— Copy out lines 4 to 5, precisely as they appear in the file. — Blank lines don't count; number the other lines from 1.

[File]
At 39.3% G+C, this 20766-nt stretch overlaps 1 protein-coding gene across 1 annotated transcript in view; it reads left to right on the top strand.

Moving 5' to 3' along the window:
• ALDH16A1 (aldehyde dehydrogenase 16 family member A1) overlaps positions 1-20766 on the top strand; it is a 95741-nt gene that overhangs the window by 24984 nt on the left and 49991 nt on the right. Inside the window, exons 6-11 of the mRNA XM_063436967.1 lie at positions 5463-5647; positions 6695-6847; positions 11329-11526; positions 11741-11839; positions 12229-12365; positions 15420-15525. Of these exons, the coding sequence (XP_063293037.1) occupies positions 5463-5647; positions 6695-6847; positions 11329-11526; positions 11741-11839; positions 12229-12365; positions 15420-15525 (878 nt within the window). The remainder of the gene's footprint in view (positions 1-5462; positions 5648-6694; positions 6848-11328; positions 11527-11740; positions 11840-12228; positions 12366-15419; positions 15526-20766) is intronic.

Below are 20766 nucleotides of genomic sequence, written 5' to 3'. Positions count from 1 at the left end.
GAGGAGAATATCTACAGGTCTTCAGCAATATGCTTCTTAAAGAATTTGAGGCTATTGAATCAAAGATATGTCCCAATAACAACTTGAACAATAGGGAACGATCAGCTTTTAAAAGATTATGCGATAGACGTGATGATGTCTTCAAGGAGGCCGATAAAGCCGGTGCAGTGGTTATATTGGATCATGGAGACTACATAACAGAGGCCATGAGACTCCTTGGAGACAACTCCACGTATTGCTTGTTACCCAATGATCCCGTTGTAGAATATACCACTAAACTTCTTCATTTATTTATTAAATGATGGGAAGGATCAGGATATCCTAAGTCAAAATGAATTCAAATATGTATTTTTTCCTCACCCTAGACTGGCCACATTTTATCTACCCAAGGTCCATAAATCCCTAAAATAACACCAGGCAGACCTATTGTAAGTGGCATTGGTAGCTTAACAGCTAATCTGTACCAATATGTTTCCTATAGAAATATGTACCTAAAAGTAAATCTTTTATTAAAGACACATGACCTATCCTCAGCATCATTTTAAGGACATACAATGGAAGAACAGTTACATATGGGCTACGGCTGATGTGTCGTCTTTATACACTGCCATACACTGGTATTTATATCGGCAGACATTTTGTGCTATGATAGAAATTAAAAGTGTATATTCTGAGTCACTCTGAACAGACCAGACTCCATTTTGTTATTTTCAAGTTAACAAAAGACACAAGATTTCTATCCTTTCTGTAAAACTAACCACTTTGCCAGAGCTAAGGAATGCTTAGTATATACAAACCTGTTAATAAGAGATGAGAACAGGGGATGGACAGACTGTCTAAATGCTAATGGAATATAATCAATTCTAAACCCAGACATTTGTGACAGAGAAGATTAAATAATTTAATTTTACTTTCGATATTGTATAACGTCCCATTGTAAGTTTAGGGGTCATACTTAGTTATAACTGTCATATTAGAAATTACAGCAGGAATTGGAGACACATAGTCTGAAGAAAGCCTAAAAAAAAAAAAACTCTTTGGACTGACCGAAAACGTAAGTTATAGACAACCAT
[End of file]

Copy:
Below are 20766 nucleotides of genomic sequence, written 5' to 3'. Positions count from 1 at the left end.
GAGGAGAATATCTACAGGTCTTCAGCAATATGCTTCTTAAAGAATTTGAGGCTATTGAATCAAAGATATGTCCCAATAACAACTTGAACAATAGGGAACGATCAGCTTTTAAAAGATTATGCGATAGACGTGATGATGTCTTCAAGGAGGCCGATAAAGCCGGTGCAGTGGTTATATTGGATCATGGAGACTACATAACAGAGGCCATGAGACTCCTTGGAGACAACTCCACGTATTGCTTGTTACCCAATGATCCCGTTGTAGAATATACCACTAAACTTCTTCATTTATTTATTAAATGATGGGAAGGATCAGGATATCCTAAGTCAAAATGAATTCAAATATGTATTTTTTCCTCACCCTAGACTGGCCACATTTTATCTACCCAAGGTCCATAAATCCCTAAAATAACACCAGGCAGACCTATTGTAAGTGGCATTGGTAGCTTAACAGCTAATCTGTACCAATATGTTTCCTATAGAAATATGTACCTAAAAGTAAATCTTTTATTAAAGACACATGACCTATCCTCAGCATCATTTTAAGGACATACAATGGAAGAACAGTTACATATGGGCTACGGCTGATGTGTCGTCTTTATACACTGCCATACACTGGTATTTATATCGGCAGACATTTTGTGCTATGATAGAAATTAAAAGTGTATATTCTGAGTCACTCTGAACAGACCAGACTCCATTTTGTTATTTTCAAGTTAACAAAAGACACAAGATTTCTATCCTTTCTGTAAAACTAACCACTTTGCCAGAGCTAAGGAATGCTTAGTATATACAAACCTGTTAATAAGAGATGAGAACAGGGGATGGACAGACTGTCTAAATGCTAATGGAATATAATCAATTCTAAACCCAGACATTTGTGACAGAGAAGATTAAATAATTTAATTTTACTTTCGATATTGTATAACGTCCCATTGTAAGTTTAGGGGTCATACTTAGTTATAACTGTCATATTAGAAATTACAGCAGGAATTGGAGACACATAGTCTGAAGAAAGCCTAAAAAAAAAAAAACTCTTTGGACTGACCGAAAACGTAAGTTATAGACAACCAT